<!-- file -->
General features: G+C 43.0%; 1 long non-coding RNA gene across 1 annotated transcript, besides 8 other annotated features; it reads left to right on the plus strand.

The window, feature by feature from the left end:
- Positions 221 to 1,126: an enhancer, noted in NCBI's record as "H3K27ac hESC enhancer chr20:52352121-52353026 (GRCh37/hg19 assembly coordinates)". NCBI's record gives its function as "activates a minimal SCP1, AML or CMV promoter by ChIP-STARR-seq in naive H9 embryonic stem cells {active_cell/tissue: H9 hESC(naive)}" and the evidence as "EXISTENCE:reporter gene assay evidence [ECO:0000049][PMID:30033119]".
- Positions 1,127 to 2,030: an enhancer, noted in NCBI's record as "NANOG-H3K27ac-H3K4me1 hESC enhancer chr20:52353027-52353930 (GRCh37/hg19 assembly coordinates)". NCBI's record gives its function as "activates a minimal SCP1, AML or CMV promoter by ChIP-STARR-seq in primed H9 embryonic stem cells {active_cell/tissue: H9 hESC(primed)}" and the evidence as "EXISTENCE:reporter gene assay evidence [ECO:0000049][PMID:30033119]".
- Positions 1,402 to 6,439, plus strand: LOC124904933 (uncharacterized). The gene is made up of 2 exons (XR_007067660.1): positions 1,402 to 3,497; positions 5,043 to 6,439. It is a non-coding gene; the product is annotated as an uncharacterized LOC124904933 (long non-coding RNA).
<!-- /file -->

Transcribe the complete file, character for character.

General features: G+C 43.0%; 1 long non-coding RNA gene across 1 annotated transcript, besides 8 other annotated features; it reads left to right on the plus strand.

The window, feature by feature from the left end:
- Positions 221 to 1,126: an enhancer, noted in NCBI's record as "H3K27ac hESC enhancer chr20:52352121-52353026 (GRCh37/hg19 assembly coordinates)". NCBI's record gives its function as "activates a minimal SCP1, AML or CMV promoter by ChIP-STARR-seq in naive H9 embryonic stem cells {active_cell/tissue: H9 hESC(naive)}" and the evidence as "EXISTENCE:reporter gene assay evidence [ECO:0000049][PMID:30033119]".
- Positions 1,127 to 2,030: an enhancer, noted in NCBI's record as "NANOG-H3K27ac-H3K4me1 hESC enhancer chr20:52353027-52353930 (GRCh37/hg19 assembly coordinates)". NCBI's record gives its function as "activates a minimal SCP1, AML or CMV promoter by ChIP-STARR-seq in primed H9 embryonic stem cells {active_cell/tissue: H9 hESC(primed)}" and the evidence as "EXISTENCE:reporter gene assay evidence [ECO:0000049][PMID:30033119]".
- Positions 1,402 to 6,439, plus strand: LOC124904933 (uncharacterized). The gene is made up of 2 exons (XR_007067660.1): positions 1,402 to 3,497; positions 5,043 to 6,439. It is a non-coding gene; the product is annotated as an uncharacterized LOC124904933 (long non-coding RNA).